CLASSIC ANIMATED ADVERTISING
May 10, 2014 posted by Mike Kazaleh

He’s a Work of Art with a Sponsor’s Heart: “Linus the Lionhearted”

Linus-newcolor-550

He’s the host who shills for Post! I’m talkin’ about Linus the Lionhearted, the product spokesman (spokeslion?) who became a cartoon series star before vanishing off the airwaves. Part of his appeal was the vocal styling of veteran actor Sheldon Leonard. Leonard by this time was a successful producer of live-action shows (many of them sponsored by Post. Coincidence? Maybe not…) and one of the animators on the Linus show told me that his services as a voice actor didn’t come cheap. The show itself was a real mixed bag. Some of the cartoons were humorous and entertaining while others simply left you scratching your head wondering what the heck just happened. Linus’ transition from product mascot to TV star was engineered by Ed Graham, the advertising man who became a cartoon producer. Let’s follow Linus as he heads down that crunchy road to success…

Heart of Oats

What? This is Linus the Lionhearted? Selling another cereal? You mean to say we got a second hand lion when they made Crispy Critters? This is a pretty strange commercial, but then again, most of the old Post ads were more strange than funny. Sheldon Leonard speaks even at this early date, and Martin B. Taras animates.



Crispy Critters

Some of the earliest Crispy Critters spots were produced at Warner Bros. With General Foods as the sponsor of the Bugs Bunny Show, this shouldn’t be surprising. Phil Monroe is the director. There are two scenes where the animation switches from Gerry Chiniquy to Virgil Ross in mid-scene, which leads me to believe that they went through several client revisions before this spot aired. What a bizarre campaign! Speak the name of the product and get trampled on by stampeding animals! The slogan should’ve been “Ask for it by name!”



Lolita La Cheetah

Another WB one. Ken Harris and Virgil Ross animate.



Treat Packs

The little bird here is voiced by Charles Smith, the future Super Bwoing on the Super 6 show. Tom Ray animates. By now they were using the new Linus design by George Cannata Jr.



Show Opening

Here’s the TV show opening with the sponsor’s plugs replaced. See a parade of Post people pushing pertinent products. Some people objected to the show claiming it was a half hour commercial. The eighties hadn’t happened yet…

Notice how the theme song momentarily becomes “Alexander’s Ragtime Band” partway through. Show regulars Carl Reiner, Bob McFadden, and Gerry Mathews can be heard here. From Ed Graham productions.



Orange Moose

The end is nigh. Linus is now the second banana in his own cereal. Mind you, bananas in your cereal can be nice. So can strawberries.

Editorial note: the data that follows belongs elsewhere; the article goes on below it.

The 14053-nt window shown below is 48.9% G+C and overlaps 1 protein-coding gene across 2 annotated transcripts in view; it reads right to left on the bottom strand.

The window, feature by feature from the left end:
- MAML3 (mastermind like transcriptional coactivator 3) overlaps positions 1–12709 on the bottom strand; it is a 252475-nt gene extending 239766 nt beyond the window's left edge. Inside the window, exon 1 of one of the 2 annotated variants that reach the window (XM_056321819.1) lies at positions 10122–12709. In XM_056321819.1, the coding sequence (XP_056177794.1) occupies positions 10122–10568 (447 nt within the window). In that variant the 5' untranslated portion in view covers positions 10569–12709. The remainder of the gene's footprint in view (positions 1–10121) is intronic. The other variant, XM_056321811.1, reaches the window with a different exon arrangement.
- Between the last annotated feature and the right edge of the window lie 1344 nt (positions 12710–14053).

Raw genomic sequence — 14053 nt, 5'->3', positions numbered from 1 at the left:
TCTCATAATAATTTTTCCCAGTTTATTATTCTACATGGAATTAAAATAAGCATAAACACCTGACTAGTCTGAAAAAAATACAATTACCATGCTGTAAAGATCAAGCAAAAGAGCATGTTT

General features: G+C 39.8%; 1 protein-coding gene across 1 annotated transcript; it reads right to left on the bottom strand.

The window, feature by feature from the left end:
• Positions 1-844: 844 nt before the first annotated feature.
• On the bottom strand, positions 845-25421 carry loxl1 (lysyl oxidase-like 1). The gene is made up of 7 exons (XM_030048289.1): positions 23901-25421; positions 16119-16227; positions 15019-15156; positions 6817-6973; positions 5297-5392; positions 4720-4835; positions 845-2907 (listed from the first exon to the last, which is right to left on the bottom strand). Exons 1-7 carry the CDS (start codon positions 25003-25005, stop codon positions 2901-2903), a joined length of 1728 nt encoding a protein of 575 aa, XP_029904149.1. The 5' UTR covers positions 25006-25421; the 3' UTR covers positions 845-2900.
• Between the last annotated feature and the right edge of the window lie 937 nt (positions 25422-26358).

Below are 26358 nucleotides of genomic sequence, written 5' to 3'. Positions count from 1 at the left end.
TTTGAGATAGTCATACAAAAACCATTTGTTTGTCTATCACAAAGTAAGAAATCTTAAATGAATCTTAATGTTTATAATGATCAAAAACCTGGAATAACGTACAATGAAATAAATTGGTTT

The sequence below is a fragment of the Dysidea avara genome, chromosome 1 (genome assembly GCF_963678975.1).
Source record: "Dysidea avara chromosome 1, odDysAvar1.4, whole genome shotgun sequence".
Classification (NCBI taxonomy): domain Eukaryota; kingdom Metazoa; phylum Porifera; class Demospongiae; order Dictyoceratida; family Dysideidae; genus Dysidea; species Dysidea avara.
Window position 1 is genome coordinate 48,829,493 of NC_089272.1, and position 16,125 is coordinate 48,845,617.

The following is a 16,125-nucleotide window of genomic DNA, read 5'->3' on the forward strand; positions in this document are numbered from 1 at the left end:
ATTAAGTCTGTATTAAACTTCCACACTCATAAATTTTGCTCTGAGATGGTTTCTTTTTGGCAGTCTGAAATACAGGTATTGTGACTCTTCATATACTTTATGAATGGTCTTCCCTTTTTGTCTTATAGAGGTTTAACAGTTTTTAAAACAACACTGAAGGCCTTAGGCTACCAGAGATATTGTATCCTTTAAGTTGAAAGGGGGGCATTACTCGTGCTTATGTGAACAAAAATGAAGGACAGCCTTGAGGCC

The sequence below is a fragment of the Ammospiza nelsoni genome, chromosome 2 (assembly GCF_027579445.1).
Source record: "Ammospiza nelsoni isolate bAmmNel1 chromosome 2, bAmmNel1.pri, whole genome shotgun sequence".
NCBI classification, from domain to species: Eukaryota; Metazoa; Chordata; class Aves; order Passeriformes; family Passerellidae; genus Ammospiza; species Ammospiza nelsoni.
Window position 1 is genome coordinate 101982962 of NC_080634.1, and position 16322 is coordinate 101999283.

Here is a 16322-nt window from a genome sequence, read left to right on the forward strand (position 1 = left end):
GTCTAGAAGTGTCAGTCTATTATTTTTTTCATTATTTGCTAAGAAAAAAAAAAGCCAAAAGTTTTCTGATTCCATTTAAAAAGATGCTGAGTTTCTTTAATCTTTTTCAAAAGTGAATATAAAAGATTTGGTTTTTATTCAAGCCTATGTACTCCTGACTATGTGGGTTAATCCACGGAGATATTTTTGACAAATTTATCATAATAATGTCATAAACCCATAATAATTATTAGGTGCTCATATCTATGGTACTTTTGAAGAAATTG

29 Comments

  • Mike: I really like all the stuff you have here,especially the extremely rare Heart of Oats spot! This is just my opinion,but I thought it was very appealing.It would certainly compel me to make a purchase,whether Heart of Oats or Crispy Critters! Sheldon Leonard does his usual brilliant job! As a matter of fact,I’m surprised that people like Carl Reiner,for instance, didn’t do more cartoon voices.Carl certainly had the talent for it,doing Billie Bird,Dinny Kangaroo and (my favorite) Sacha Grouse!

  • Linus’ show was actually aired on a local Boston UHF station for awhile in the late seventies (minus the Post cereal references removed, of course)

    • Apparently there were cases of the show airing on stations in the 70′s that way (wonder who was syndicating it). Today I suppose the series is in the ownership of Post Holdings, Inc., though I suppose they have no intention of digging that one out of the back of the warehouse anytime soon. Of course I said this before but a freebie DVD of some Linus the Lionhearted episodes stuck into boxes of Golden Crisp wouldn’t be a bad idea for the show’s 50th anniversary if they wanted to push Sugar Bear being on that show.

    • Chris, there is at least one dvd of the shows out there.

    • I’m sure there would be, but mind you these will be fan-circulated copies.

  • Interestingly, Leonard did voices for three Warner cartoons all directed by Robert McKimpson. Two of which featured a big fat lazy cat named Dodsworth. The other cartoon was a Foghorn cartoon which I forget the name, where Leonard voiced a boxing crazed rooster named Kid Bantey.

    • The cartoon you are thinking of, Nic, is “Sock-a-Doodle-do” from 1952.

  • Cap’n Crunch was my version of liking the advertising (how could anyone not like Jay Ward?) but not being able to stand the cereal.

    What was the line from “My Friend Irma”, about the cereal that tasted great with strawberries & cream? “ANYTHING tastes great with strawberries and cream!”

  • I can’t help thinking that was Thurl Ravenscroft (KELLOGG’S Tony the Tiger) as the bass who sings “He’s the sweetest!” in the Linus opening (ironic, no?) But who did that great Marilyn voice as “Lolita La Cheetah”? A number of the Linus cartoons had Corny Cole as designer; his style always distinctive. Except for Sugar Bear and now-politically-incorrect So-Hi, I can’t imagine any commercial conflicts now with broadcasting the Linus cartoons as both the characters and the cereals they represented are mostly long defunct. Before “Lovable Truly,” there was another, less “lovable” but very funny version of the Alpha-Bits postman voiced by insult comic Jack E. Leonard.

  • i, for one, loved the tv show. I adored alllllllll of its characters. How could anyone not luv the Bing/Dean-ness of Sugar Bear?
    Moral of Story, Honorable Children Friends??

  • Do recall that the Linus balloon somewhat mysteriously lingered on in the Macy’s Thanksgiving Day Parade, bereft of any reference to cereal or cartoon show.